Feminine Gamification Viewpoint: Diversity
Last night I attended a local Meetup event in Stockholm about the games industry and entrepreneurship. Sweden has been renowned for bringing out top class games and some of the most successful games have originated here. Games such as Candy Crush, Minecraft, Battlefield are amongst the better known Swedish creations. Keynote speaker for the evening and the organiser of Dreamhack, Esports and other game related ventures, David Garpenstahl mentioned that in fact 1 in 10 games being played globally at the moment come from Sweden.
It was inspiring to hear his view on opportunities for entrepreneurs in this market, but also about the challenges when working in this industry. The fact that many games don’t make it to big bang success and having one successful game doesn’t mean you are guaranteed another one. His key success factors were research your idea well, look at trends and keep an eye on costs to ensure profitability.
The key note was followed with an all male panel, the debate about the state of the Swedish games market was interesting, also their view on the future being more how we will interact with games as opposed to device driven thinking the mobile might be replacing joysticks or other drivers. The panel was had great examples of success and how they would develop new ideas. I personally enjoyed the examples from the Ericcson lab because they applied game elements in ways most of us would never dream of. The panel consisted of Daivd Garpenstahl, Oskar Gabrielson (EA and DICE), Fredrik Wester (Paradox Interactive) and Cristian Norlin (Ericsson Research User Experience Lab).
The user design debate was excellent. When you design games the first consideration should be fun and then the next how can we make it work in terms of functionality and what will we track. Although in the case for Ericcson it is solving real life problems as designers who also understand engineers and vice versa, which we were told are not an easy to find combination in skills, namely both creative visionary and analytical implementer. I liked the suggestion that you should design games you would play yourself, start small and then build wider.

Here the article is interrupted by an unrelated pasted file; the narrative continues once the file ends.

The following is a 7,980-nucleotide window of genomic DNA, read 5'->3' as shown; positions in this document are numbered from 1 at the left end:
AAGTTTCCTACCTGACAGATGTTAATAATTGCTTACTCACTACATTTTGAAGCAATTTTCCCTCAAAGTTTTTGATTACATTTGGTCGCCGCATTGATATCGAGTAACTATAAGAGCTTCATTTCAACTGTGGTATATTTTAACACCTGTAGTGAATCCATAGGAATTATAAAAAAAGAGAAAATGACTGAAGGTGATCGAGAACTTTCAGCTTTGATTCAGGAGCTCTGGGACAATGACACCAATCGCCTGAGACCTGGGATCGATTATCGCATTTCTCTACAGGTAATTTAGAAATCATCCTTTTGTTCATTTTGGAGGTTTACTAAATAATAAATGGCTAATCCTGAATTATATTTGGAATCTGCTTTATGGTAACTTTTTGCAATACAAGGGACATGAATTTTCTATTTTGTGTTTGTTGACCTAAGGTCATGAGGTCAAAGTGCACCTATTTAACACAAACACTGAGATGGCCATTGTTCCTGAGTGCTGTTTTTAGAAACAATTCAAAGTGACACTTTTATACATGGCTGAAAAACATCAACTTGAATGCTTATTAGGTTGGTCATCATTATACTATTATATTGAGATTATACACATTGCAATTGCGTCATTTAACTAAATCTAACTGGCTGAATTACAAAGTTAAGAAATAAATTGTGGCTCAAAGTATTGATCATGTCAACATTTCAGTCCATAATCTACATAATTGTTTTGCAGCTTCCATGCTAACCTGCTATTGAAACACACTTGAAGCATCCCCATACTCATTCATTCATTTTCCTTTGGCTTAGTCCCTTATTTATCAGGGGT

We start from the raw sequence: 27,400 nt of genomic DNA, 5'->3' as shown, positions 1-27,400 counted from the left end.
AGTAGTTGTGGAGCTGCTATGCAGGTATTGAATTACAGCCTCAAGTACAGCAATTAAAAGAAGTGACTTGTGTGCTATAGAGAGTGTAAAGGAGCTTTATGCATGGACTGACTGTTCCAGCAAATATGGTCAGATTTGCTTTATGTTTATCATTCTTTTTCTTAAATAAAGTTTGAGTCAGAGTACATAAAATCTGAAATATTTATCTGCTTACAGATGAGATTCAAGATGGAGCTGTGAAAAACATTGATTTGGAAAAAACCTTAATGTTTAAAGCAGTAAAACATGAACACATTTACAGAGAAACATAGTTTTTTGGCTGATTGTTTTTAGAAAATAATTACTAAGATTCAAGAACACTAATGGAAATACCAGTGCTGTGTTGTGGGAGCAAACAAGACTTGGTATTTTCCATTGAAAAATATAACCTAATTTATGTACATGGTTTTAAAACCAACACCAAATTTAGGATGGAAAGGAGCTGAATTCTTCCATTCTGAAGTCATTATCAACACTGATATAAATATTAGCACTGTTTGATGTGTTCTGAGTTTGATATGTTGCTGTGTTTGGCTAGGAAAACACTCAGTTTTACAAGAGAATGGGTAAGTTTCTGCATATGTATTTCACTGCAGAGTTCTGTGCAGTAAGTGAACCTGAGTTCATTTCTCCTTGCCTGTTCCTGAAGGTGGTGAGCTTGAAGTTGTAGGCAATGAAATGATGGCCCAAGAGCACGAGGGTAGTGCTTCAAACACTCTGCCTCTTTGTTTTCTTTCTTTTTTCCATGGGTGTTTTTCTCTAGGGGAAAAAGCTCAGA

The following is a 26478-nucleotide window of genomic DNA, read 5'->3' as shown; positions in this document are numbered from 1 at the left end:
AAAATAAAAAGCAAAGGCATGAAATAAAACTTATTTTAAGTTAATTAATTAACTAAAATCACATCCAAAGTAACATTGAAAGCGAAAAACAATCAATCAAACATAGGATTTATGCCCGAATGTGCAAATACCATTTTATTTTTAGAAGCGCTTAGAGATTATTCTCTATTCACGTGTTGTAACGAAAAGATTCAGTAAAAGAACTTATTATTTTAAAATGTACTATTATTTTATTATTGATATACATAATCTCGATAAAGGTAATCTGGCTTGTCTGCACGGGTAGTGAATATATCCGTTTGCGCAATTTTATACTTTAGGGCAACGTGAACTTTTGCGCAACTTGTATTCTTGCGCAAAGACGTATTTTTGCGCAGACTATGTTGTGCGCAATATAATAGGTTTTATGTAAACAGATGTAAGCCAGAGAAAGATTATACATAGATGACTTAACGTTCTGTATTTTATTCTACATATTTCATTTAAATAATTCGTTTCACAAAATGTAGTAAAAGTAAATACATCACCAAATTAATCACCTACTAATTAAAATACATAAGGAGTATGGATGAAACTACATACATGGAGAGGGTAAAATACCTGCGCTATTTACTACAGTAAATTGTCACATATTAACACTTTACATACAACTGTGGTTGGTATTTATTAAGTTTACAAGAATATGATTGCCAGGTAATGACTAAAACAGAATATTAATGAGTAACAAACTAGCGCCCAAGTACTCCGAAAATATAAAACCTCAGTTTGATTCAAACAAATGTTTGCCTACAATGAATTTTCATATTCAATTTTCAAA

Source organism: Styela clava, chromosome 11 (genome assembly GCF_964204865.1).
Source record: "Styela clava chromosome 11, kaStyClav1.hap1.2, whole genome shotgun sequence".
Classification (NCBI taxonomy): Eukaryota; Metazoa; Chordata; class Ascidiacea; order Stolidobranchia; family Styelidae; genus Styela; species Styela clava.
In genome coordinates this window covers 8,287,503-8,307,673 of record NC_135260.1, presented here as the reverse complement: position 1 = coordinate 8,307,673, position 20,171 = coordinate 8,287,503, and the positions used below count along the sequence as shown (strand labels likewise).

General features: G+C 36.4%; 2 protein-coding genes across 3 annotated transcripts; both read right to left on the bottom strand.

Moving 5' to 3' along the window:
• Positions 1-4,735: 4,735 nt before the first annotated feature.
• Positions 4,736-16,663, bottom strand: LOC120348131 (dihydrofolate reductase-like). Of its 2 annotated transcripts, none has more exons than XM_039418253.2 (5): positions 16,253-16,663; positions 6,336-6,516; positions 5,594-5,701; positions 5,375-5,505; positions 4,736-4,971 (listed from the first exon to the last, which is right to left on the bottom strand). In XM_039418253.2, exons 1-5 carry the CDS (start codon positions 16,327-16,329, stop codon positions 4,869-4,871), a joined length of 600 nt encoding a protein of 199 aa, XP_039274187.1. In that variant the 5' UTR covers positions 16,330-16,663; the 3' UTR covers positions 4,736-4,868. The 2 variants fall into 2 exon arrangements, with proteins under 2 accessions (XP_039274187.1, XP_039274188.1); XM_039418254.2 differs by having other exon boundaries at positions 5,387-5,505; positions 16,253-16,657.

What was good to see is that a larger number of ladies attended than I have seen at events in other countries relating to the games industry. However I couldn’t help feeling it was a bit of an elephant left untouched especially in the absence of a social gaming representative on the panel, where ladies are a large player group. Maybe it is my cultural difference that would rather discuss what is there or maybe even for mostly metro-sexual men in Sweden it is such a non-issue that it isn’t worth looking in to.
Saying that I thoroughly enjoyed the evening and took away that the opportunities for ladies in this market place is vast as long as you apply good business sense and design great things.